Cognitive Science

Gerry Altmann, an internationally known researcher in the field of psycholinguistics, will join the expanding cognitive science program in fall 2014. His research focuses on how what we hear affects what we see. (Sean Flynn/UConn Photo)
The research of Gerry Altmann, an internationally known researcher in the field of psycholinguistics, focuses on how what we hear affects what we see.

Course descriptions

Cognitive Science is the study of how intelligent beings (including people, animals, and machines) perceive, act, know, and think. It explores the process and content of thought as observed in individuals, distributed through communities, manifested in the structure and meaning of language, modeled by algorithms, and contemplated by philosophies of mind. Its models are formulated using concepts drawn from many disciplines, including psychology, linguistics, logic, communication sciences/disorders, computer science, anthropology, and philosophy, and they are tested using evidence from psychological experiments, clinical studies, field studies, computer simulations, and neurophysiological observation.

This program is intended to prepare students for graduate training in cognitive science and related disciplines or to work in the information sciences. The distribution requirements ensure that students will acquire a truly interdisciplinary education. The research and formal systems requirements provide basic knowledge concerning the experimental and theoretical foundations of cognitive science. Finally, majors are encouraged to learn about theory building and testing in a variety of natural and physical sciences. One way to achieve this is to fulfill the requirements of the Bachelor of Science degree.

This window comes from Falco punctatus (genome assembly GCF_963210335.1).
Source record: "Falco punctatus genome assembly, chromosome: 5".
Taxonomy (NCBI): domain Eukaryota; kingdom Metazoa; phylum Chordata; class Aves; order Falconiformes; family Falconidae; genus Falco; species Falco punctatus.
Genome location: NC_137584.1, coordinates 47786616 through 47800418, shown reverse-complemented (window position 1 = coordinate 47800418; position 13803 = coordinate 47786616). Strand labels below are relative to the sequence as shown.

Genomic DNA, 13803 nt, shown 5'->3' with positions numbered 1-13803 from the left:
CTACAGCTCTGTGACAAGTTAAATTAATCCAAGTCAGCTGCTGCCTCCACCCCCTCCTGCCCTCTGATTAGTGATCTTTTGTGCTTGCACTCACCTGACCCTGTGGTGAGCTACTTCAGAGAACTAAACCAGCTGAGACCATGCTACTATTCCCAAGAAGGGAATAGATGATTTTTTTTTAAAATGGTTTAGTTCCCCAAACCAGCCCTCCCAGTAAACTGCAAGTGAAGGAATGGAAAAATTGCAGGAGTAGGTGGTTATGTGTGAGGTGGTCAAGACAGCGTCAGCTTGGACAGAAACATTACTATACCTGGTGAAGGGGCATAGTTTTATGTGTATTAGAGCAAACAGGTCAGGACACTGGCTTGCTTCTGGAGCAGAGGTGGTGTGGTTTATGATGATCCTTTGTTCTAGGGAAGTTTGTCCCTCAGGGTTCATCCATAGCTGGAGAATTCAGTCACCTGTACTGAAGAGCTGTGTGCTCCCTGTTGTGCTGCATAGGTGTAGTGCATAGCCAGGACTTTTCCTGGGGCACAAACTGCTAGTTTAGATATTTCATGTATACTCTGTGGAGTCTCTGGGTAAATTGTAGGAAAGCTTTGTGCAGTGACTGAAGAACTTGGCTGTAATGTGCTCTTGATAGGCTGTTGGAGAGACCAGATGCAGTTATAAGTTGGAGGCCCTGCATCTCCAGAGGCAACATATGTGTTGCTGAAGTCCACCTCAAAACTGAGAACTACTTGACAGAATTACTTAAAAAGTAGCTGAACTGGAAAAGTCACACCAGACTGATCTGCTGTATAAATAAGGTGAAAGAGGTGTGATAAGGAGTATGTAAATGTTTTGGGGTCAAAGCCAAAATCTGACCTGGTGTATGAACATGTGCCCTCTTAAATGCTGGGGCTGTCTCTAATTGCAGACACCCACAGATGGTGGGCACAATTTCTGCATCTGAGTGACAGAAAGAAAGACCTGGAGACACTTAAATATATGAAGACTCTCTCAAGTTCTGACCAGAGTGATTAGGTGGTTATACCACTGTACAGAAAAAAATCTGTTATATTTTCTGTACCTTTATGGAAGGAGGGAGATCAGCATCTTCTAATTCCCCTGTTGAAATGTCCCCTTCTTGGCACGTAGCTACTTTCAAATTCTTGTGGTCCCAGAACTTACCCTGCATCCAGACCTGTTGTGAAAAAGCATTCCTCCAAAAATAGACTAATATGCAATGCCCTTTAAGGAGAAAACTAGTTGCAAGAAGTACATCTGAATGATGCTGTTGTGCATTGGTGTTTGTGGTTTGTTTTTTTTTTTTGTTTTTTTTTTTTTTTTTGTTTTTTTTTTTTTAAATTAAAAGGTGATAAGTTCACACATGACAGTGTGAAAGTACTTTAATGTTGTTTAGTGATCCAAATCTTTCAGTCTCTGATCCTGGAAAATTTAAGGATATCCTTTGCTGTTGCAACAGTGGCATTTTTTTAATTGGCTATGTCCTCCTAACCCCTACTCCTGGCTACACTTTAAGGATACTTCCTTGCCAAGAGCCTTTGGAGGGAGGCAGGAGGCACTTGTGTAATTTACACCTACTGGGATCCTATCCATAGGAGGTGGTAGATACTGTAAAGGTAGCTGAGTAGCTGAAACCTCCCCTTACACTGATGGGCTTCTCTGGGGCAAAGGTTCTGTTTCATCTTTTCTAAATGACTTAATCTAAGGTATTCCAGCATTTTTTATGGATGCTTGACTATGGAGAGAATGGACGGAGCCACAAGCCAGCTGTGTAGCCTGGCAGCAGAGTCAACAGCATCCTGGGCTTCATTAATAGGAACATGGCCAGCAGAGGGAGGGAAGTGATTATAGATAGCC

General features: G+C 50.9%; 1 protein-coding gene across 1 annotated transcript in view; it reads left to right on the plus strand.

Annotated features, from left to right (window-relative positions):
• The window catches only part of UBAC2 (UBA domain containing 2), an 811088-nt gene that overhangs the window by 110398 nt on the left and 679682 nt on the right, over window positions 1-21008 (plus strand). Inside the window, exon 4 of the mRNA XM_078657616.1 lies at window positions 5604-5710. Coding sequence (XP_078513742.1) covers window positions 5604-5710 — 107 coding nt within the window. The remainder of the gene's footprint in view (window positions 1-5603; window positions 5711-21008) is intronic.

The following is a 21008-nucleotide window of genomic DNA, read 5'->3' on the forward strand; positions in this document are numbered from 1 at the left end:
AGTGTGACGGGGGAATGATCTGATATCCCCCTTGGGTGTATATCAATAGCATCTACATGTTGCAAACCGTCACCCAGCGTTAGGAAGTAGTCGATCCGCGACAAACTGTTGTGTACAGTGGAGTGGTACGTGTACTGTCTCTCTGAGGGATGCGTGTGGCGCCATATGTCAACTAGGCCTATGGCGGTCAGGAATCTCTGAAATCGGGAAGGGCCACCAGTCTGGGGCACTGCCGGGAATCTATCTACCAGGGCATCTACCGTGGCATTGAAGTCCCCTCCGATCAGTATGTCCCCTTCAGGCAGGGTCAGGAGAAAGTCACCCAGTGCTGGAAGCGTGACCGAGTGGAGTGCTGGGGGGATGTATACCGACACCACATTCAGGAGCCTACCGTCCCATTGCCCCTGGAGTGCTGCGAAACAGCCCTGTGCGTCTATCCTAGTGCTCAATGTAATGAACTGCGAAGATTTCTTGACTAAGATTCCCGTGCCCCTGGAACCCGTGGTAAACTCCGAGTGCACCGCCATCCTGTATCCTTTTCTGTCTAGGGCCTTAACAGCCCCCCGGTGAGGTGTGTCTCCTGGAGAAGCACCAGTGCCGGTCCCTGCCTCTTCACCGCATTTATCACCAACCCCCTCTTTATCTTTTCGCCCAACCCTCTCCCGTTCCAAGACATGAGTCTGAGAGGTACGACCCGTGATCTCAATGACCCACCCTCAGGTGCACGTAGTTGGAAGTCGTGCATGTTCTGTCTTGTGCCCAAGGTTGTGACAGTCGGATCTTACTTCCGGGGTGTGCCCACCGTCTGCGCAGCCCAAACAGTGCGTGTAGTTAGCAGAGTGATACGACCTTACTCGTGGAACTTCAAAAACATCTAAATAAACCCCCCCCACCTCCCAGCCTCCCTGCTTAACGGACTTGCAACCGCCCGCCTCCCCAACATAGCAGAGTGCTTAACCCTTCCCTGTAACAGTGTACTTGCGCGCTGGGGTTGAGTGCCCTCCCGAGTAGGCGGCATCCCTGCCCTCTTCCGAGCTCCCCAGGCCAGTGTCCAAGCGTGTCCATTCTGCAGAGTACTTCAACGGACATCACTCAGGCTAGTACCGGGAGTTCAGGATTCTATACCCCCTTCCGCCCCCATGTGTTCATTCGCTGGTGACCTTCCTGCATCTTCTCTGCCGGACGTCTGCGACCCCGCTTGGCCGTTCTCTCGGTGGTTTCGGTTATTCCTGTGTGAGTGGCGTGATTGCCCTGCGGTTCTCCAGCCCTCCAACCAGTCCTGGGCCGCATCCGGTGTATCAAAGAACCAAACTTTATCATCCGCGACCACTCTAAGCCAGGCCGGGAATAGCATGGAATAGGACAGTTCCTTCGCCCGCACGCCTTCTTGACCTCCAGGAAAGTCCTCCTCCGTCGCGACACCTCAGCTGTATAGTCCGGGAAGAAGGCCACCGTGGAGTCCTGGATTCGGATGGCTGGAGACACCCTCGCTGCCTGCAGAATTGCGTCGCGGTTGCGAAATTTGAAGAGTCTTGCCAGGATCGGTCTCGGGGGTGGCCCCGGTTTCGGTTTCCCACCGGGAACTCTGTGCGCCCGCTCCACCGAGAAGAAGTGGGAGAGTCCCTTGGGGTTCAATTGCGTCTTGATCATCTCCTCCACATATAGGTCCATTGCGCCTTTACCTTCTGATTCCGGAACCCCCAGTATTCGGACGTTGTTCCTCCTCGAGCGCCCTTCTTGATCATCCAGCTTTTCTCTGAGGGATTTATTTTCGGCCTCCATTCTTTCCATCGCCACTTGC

General Requirements

The requirements for the cognitive science major include 40 2000-level or above credits, no more than 21 of which may be taken in any one department. There are several 1000-level courses that are required preparation for the 2000-level and above requirements. These courses should be taken during the first four semesters and may fulfill general education requirements.

A maximum of six 2000-level or above transfer credits may count toward the major with approval of advisor. Students must earn a grade of C- (1.7) or higher in each course that is counted toward the major.

Core Courses (16 credits)

COGS 2201, 3584 and four of the following courses: ANTH 3002; CSE 4705; LING 2010Q; PHIL 3250/W; PSYC 2501; SLHS 4245/W

Research Courses (6 credits)

Statistics (one of the following for at least 3 credits): PSYC 2100Q or 2100WQ; STAT 2215Q, 3025Q (Calculus level).

Research Methods (one of the following for at least 3 credits): ANTH 3004 (if elected for 3 credits); LING 3110; PSYC 3250/W, 3251/W, 3253, 3450W, 3550W, 3551W, 3552

Formal Systems Courses (3 credits)

Advanced Courses (12 credits)

Must include courses from at least 3 departments. Can include core courses not needed to satisfy the core course requirement.

Electives (3-6 credits)

One or two additional courses (from above lists or other related courses from any department), chosen with the approval of the advisors.

a The following courses may be used to fulfill both the Formal Systems and Advanced Courses requirements: CSE 3500, 3502; LING 3310Q, 3410Q, 3511Q. In this event, two electives are required.

b PSYC 3470 is a variable topics course and may only be counted toward the major with advisors’ approval.

Competency and Writing Requirements

The exit requirements for computer technology and information literacy will be met by satisfaction of the Research Methods Requirement. The exit requirements for writing in the major are met by taking any W course on the Plan of Study. Students in the program will have an advisor and an associate advisor, each in different departments contributing to the cognitive science program. Students will consult with both of them to plan a course of study.

A minor in Cognitive Science is described in the “Minors” section.

 

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